June 11, 2012
Gun Range Looking To Host Birthday Parties For Children
Baseball stadiums, minigolf venues, and amusement parks have long been popular locations for children's birthday parties. Shooting ranges? Not so much. However, one venue in Texas is hoping to change all that.
According to Reuters reporter Marice Richter, the Eagle Gun Range in Lewisville, Texas, scheduled to open later this summer, will allow parents to hold birthday parties for children over the age of eight.
Each youngster attending the party will receive a half-hour gun safety course before being allowed to shoot either a BB gun or a .22 long rifle, and trained staff will be on hand to help parents throughout the event, Richter added.
"A lot of people don't know how to shoot a gun so we're providing education and training for shooters of all ages," David Prince, the owner of Eagle Gun Range, told ABCNews.com's Christina Ng on Friday. "They have birthday parties with go-karts and trampolines -- with proper education before going into a gun range, why not a birthday party?"
"They'll be in the classroom, walk into the range, shoot, go back to the classroom, and have cake and ice cream. There's no piÃ±ata. It's not festive like that. There are safety glasses, ear protection, and that's the only time they test the gun," he added. "A parent or guardian or NRA instructor will all be in arm's range“¦ There's no child that will be walking around with a gun at a birthday party."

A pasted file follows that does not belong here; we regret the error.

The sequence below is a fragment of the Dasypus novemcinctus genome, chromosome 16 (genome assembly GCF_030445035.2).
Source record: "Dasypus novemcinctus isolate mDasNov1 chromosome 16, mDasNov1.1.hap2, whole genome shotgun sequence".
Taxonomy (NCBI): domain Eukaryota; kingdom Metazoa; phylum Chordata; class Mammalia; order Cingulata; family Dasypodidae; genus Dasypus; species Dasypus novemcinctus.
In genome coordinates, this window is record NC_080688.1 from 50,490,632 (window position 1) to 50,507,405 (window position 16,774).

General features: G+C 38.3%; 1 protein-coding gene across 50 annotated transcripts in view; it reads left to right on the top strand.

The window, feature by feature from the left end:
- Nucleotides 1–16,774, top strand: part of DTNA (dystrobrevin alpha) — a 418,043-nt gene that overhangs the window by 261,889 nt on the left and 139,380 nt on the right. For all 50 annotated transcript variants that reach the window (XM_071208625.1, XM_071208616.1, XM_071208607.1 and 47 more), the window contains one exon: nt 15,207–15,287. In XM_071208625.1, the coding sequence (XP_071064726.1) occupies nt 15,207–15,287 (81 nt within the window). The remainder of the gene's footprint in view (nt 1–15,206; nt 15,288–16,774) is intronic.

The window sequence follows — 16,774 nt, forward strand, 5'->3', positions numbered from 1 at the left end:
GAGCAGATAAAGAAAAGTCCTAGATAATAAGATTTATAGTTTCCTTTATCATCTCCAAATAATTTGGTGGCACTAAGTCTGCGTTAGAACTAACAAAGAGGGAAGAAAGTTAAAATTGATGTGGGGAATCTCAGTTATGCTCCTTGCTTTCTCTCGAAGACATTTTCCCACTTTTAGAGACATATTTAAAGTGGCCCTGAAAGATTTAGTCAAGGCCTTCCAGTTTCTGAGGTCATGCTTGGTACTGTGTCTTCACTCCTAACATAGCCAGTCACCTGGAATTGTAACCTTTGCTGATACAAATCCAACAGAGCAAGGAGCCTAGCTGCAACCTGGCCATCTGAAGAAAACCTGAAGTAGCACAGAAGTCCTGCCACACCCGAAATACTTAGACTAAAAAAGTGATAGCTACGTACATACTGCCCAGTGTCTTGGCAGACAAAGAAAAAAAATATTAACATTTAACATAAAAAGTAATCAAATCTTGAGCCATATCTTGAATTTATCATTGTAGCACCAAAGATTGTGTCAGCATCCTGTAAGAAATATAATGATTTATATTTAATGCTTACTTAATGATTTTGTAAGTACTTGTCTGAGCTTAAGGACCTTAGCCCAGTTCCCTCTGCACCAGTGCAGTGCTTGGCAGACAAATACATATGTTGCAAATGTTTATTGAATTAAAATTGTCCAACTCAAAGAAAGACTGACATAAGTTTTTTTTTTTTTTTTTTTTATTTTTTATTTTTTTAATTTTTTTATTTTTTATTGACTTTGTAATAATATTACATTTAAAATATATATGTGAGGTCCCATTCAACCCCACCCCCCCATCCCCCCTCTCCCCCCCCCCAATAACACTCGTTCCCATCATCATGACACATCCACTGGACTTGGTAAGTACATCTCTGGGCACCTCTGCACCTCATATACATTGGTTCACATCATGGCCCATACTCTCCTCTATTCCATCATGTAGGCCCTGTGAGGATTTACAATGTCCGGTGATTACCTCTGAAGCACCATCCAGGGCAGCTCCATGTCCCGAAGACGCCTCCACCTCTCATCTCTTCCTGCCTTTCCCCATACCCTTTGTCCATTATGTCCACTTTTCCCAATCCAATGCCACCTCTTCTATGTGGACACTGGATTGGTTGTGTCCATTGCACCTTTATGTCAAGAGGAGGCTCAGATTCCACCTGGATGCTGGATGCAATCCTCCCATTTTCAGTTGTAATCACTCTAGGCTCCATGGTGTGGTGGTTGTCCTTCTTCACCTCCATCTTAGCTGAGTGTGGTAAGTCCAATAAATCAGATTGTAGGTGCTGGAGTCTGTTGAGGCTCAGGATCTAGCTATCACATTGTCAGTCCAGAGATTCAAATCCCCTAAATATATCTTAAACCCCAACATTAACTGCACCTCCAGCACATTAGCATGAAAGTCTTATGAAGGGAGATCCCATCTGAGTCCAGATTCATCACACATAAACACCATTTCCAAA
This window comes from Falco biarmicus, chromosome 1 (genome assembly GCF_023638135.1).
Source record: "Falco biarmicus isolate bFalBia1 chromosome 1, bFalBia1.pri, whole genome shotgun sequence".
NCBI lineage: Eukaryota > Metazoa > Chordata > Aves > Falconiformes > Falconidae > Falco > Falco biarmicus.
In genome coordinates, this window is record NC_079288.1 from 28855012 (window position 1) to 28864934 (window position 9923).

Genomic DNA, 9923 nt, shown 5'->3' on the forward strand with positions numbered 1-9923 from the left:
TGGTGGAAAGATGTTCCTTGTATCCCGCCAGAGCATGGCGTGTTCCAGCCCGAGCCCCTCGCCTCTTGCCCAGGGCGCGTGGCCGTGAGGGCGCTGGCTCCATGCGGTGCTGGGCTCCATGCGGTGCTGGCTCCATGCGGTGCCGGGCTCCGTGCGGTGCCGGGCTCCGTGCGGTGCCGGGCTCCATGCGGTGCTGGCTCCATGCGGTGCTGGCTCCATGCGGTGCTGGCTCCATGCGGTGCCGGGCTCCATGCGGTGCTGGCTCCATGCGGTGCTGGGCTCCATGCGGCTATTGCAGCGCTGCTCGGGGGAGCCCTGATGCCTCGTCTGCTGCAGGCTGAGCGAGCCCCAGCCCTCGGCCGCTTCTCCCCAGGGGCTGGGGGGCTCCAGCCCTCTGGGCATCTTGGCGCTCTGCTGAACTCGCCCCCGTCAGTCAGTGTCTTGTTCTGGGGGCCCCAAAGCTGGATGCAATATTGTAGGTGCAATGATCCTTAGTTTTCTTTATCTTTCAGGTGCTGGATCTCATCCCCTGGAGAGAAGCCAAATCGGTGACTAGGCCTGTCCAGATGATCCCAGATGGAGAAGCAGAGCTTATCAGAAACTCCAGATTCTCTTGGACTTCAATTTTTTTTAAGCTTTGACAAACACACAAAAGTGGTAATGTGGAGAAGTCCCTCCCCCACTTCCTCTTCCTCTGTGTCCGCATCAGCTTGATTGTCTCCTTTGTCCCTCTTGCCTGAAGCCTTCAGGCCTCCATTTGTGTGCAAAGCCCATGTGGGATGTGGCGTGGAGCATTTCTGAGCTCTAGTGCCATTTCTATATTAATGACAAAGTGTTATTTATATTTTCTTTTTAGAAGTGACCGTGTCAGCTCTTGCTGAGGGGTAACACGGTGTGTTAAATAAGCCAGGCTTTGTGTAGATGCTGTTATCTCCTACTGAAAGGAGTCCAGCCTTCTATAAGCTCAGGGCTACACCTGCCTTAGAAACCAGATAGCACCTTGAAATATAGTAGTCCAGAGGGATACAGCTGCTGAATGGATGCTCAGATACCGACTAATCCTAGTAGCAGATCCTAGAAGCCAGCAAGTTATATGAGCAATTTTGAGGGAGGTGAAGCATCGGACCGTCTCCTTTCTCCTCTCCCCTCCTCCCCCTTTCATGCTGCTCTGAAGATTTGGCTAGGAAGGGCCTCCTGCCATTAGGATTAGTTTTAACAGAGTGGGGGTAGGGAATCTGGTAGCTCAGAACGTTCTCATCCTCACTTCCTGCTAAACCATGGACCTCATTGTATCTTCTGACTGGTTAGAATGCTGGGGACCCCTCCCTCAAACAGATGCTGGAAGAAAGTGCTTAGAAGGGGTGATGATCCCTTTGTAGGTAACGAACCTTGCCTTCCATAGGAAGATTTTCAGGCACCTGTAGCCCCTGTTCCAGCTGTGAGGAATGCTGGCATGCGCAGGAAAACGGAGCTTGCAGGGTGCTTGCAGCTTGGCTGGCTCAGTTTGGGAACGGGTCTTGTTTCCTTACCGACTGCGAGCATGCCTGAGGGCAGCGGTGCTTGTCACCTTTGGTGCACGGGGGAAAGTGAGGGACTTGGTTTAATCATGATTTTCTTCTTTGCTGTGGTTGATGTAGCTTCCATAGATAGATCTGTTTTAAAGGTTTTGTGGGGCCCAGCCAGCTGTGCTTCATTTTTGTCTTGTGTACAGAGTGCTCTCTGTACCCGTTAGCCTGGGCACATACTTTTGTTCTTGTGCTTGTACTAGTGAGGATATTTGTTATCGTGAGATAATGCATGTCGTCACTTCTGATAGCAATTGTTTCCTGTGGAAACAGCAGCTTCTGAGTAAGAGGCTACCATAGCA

Prince told Teresa Woodard of KXAN.com that the indoor gun range will have 24 shooting lanes, a pair of rooms available for birthday parties, and will be air conditioned. He also said that all kids need to be tall enough to look over the shooting table, and reiterated that safety officers would be on hand to assist parents.
The concept has drawn mixed reaction from parents in the region.
"It makes me very nervous," Dawn McMullan, described by Woodard as "a mother of two and a gun control advocate," told KXAN.com. "I think 8-year-olds, developmentally, can't tell the difference between play and reality sometimes, and also put it in a party or game atmosphere just seems to not respect a gun as much as we should respect guns."
Conversely, Austin resident Lori Benoit called it "a great idea," telling Richter, "I have three boys and they are all fascinated with guns. I would love to have a place like this close to us. It would be such a great experience to introduce shooting sports to kids at a party."
Fort Worth area realtor Jon Baker concurred, telling Reuters that he would much rather see children like his 10-year-old son "experiment with guns in a controlled environment than off somewhere in the open where someone could get hurt."